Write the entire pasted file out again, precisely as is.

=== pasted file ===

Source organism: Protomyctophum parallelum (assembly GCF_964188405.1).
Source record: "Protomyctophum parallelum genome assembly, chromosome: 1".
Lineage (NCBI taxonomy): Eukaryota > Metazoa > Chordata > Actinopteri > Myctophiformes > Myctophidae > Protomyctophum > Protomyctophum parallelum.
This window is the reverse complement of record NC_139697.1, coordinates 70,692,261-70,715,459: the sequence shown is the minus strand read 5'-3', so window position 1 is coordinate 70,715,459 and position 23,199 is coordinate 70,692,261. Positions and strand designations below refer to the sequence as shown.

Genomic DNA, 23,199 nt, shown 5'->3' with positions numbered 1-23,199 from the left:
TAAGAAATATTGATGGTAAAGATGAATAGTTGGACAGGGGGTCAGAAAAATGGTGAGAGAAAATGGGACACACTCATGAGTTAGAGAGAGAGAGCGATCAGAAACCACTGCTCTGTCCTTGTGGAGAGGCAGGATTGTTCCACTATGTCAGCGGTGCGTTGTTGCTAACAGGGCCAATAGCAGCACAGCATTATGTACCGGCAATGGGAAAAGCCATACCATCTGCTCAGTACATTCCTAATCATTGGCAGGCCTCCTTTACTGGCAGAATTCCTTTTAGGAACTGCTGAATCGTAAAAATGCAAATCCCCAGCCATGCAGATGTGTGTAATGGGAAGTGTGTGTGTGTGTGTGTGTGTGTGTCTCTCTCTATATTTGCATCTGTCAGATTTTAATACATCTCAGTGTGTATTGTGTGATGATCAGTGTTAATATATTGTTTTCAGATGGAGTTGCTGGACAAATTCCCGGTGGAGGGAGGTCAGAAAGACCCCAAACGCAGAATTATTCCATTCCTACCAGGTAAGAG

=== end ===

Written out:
Source organism: Protomyctophum parallelum (assembly GCF_964188405.1).
Source record: "Protomyctophum parallelum genome assembly, chromosome: 1".
Lineage (NCBI taxonomy): Eukaryota > Metazoa > Chordata > Actinopteri > Myctophiformes > Myctophidae > Protomyctophum > Protomyctophum parallelum.
This window is the reverse complement of record NC_139697.1, coordinates 70,692,261-70,715,459: the sequence shown is the minus strand read 5'-3', so window position 1 is coordinate 70,715,459 and position 23,199 is coordinate 70,692,261. Positions and strand designations below refer to the sequence as shown.

Genomic DNA, 23,199 nt, shown 5'->3' with positions numbered 1-23,199 from the left:
TAAGAAATATTGATGGTAAAGATGAATAGTTGGACAGGGGGTCAGAAAAATGGTGAGAGAAAATGGGACACACTCATGAGTTAGAGAGAGAGAGCGATCAGAAACCACTGCTCTGTCCTTGTGGAGAGGCAGGATTGTTCCACTATGTCAGCGGTGCGTTGTTGCTAACAGGGCCAATAGCAGCACAGCATTATGTACCGGCAATGGGAAAAGCCATACCATCTGCTCAGTACATTCCTAATCATTGGCAGGCCTCCTTTACTGGCAGAATTCCTTTTAGGAACTGCTGAATCGTAAAAATGCAAATCCCCAGCCATGCAGATGTGTGTAATGGGAAGTGTGTGTGTGTGTGTGTGTGTGTGTCTCTCTCTATATTTGCATCTGTCAGATTTTAATACATCTCAGTGTGTATTGTGTGATGATCAGTGTTAATATATTGTTTTCAGATGGAGTTGCTGGACAAATTCCCGGTGGAGGGAGGTCAGAAAGACCCCAAACGCAGAATTATTCCATTCCTACCAGGTAAGAG